The American measles outbreak began at Disneyland and has spread to the San Diego region. We’re home to about 12 percent of 107 cases, and counting.
The total may not sound like a lot, but it’s a huge number for just a few weeks and could push the nation past the nearly 600 cases reported last year, the highest number since 1996. We’ve compiled five things to know about the outbreak.
Among other things, we point out the local schools with the lowest kindergarten vaccination rates and we remember a 2008 La Jolla-based outbreak — caused by an unvaccinated child — that nearly robbed a baby of his life. His mother later told public radio about her fury at the anti-vaccination crowd.
Lights Out In Logan Heights
VOSD’s Liam Dillon dropped by Logan Heights and talked to a woman who has lived on her streetlight-free block for decades. Unfortunately, she “will not be getting streetlights on her block anytime soon if the city’s budget numbers hold true. The same goes for almost every block in the city that needs streetlights.”
In fact, the city thinks it needs more than $250 million worth of streetlight upgrades over the next five years, but it doesn’t expect to spend even $4 million. By the way, there’s a big debate over whether streetlights actually contribute to safety. One theory says they actually make crime worse. But they do seem to make people feel safer and, CityLab writes, they increase “a sense of community, and community pride,” at least where people prefer to shed light on the subject.
Todd Gloria and David Alvarez, two Democratic San Diego City Council members, blasted the mayor for not making his new Citizens Stadium Advisory Group a public, official commission that has to maintain open records.
And after arguing on Twitter all weekend, Scott Lewis explained in a commentary why the group should have been public and why it’s about more than just transparency. For one thing, as a secret private group, it can’t get legal advice from the city.
Two members of the task force spoke to KPBS Monday.
• Political polling in San Diego has a reliability problem, so it’s wise to look at surveys with a spice cabinet full of salt. Even if it’s quite a bit off reality, however, a new U-T/10News poll seems to hold bad news for anyone who wants taxpayers to pitch in on a new football stadium: A whopping 63 percent of San Diegans said they don’t like the idea. Meanwhile, more than 61 percent wanted to keep the current stadium or repair it.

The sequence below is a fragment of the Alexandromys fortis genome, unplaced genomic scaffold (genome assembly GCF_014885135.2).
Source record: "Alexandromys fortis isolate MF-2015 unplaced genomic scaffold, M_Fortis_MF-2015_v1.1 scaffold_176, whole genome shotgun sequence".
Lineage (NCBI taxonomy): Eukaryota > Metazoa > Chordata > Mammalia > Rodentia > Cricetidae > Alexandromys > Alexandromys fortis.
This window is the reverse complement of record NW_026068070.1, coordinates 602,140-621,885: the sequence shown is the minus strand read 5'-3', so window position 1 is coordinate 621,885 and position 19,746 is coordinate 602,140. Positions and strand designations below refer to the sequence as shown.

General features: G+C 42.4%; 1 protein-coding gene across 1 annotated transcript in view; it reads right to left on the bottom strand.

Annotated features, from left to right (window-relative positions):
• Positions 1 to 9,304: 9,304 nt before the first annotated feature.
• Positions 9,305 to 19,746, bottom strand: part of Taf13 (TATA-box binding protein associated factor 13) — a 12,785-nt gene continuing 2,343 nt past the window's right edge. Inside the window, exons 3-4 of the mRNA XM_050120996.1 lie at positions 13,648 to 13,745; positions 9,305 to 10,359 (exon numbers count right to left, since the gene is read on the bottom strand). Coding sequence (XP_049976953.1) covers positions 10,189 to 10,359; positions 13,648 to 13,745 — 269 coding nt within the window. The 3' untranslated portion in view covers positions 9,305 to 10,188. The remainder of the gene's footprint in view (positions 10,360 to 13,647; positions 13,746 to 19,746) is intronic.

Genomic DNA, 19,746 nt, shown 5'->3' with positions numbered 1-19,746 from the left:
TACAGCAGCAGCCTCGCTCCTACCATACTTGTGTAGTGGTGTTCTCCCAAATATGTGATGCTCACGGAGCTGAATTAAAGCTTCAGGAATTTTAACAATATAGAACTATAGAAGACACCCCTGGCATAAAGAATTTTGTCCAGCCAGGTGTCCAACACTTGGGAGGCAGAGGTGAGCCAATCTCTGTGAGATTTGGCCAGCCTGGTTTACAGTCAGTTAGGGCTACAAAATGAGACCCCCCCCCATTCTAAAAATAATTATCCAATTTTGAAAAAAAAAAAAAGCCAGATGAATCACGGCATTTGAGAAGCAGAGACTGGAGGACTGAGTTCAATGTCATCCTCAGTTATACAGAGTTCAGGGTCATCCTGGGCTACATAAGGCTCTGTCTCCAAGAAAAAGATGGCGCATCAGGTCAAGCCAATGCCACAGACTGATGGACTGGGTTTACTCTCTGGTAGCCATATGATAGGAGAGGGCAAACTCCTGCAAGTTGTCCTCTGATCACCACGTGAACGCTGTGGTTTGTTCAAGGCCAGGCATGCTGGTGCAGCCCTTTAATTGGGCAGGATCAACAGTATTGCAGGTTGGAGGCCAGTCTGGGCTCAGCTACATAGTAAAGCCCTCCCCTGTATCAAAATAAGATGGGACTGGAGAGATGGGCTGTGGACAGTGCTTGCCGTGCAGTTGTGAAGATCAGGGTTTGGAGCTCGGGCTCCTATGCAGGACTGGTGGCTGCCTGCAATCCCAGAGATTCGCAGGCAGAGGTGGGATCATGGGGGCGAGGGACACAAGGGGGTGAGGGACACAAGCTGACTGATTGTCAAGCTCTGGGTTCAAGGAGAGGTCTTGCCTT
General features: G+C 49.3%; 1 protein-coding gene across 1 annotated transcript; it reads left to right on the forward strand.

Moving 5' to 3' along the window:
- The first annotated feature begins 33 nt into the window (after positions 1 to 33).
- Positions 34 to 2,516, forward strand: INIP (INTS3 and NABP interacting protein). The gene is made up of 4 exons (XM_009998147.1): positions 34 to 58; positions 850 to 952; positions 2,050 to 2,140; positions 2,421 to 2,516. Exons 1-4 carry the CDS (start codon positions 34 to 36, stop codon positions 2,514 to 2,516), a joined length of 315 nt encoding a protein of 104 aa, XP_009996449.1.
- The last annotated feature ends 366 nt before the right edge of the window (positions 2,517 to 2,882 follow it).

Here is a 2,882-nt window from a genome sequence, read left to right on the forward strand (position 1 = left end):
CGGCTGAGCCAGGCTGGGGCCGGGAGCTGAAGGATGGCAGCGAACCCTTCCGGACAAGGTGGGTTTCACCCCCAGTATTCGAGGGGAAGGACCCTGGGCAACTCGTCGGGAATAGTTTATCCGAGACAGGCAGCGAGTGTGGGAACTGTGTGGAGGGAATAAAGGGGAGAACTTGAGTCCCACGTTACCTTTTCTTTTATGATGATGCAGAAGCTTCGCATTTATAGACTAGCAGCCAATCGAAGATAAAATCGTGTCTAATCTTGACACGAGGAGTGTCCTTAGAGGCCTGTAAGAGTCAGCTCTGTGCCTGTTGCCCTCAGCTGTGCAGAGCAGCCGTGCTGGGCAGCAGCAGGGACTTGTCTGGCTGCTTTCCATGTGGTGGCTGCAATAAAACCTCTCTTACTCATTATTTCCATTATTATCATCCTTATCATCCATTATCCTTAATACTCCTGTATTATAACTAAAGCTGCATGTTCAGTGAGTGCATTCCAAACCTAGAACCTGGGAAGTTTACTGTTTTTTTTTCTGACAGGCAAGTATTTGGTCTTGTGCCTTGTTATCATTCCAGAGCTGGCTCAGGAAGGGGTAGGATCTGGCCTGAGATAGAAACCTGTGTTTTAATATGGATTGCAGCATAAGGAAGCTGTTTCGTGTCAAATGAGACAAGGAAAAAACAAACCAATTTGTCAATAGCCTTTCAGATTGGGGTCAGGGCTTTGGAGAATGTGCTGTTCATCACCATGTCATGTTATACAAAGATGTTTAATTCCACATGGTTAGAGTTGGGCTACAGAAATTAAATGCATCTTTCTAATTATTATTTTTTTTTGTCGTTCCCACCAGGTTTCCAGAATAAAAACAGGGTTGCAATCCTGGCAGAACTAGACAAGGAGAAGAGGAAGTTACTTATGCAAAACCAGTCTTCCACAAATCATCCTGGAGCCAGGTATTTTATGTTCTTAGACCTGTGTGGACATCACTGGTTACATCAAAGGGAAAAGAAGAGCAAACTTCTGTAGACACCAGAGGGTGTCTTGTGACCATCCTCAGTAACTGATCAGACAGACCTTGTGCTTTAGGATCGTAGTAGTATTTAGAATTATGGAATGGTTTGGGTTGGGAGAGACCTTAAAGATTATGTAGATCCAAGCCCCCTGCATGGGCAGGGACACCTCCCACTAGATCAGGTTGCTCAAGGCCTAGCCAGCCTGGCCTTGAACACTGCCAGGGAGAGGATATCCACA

• The blog SB Nation snarkily comes up with scenarios about what the other 30 NFL teams would do at the end of a close Super Bowl game at second down and 1. If you didn’t watch the game, the Seahawks made a controversial choice.
The Chargers, the blog said, would do this: “Philip Rivers sneak, spontaneously combusts after he scores.”
Politics Roundup: Ruckus over Referendums
• One former San Diego mayor, a Republican, likes referendums, those petition drives that keep torpedoing plans of liberals. A potential mayor has another point of view. Public radio’s California Report talks to them both and each takes a different perspective on what they mean for democracy.
• The U-T talks to the new chairman of the port.
• Local Assemblywoman Lorena Gonzalez’s bid to force pro sports teams to treat cheerleaders like employees is making national news.
Quick News Hits: Medical Mess
• A combination of “widespread confusion, enrollment glitches and a revolving door of health officials” are threatening the state’s efforts to make it cheaper to pay for the treatment of expensive patients who are on both Medicare and Medicaid. (L.A. Times)
• “Inmate populations are falling in once-overcrowded California county jails since voters decided in November that certain drug and property crimes should be treated as misdemeanors instead of felonies,” the AP reports. San Diego County is among those with fewer inmates.
• Fewer people are golfing these days, and local golf courses are suffering because of it. (KPBS)
• A Cub Scout hike along the coast turned up naked people — surprise! — at Black’s Beach, the famous home of naked beachgoers. A parent was shocked: “I was nauseated because I’ve never seen just a bunch of nude people walking around holding hands, strange people that I don’t know.” (CBS 8)
• A headline says this: “Warmer Ocean Temperature Leads to Explosion of Hot Pink Sea Slug Population Off Northern California Coast.” And I say this: Hot pink? Fabulous! Click!
The slugs normally hang around L.A. and San Diego, Tech Times says, but they and their hot-pink selves have moved north. They’re officially known as Hopkins’ Rose nudibranch sea slugs, named after a friend of oceanography named Hopkins and the color of pink roses.
I’d wear hot pink in honor of these slugs, but I really would like to leave the house today without causing a massive public spectacle. Maybe Valentine’s Day!
Randy Dotinga is a freelance contributor to Voice of San Diego and president of the American Society of Journalists and Authors. Please contact him directly at email@example.com and follow him on Twitter: twitter.com/rdotinga.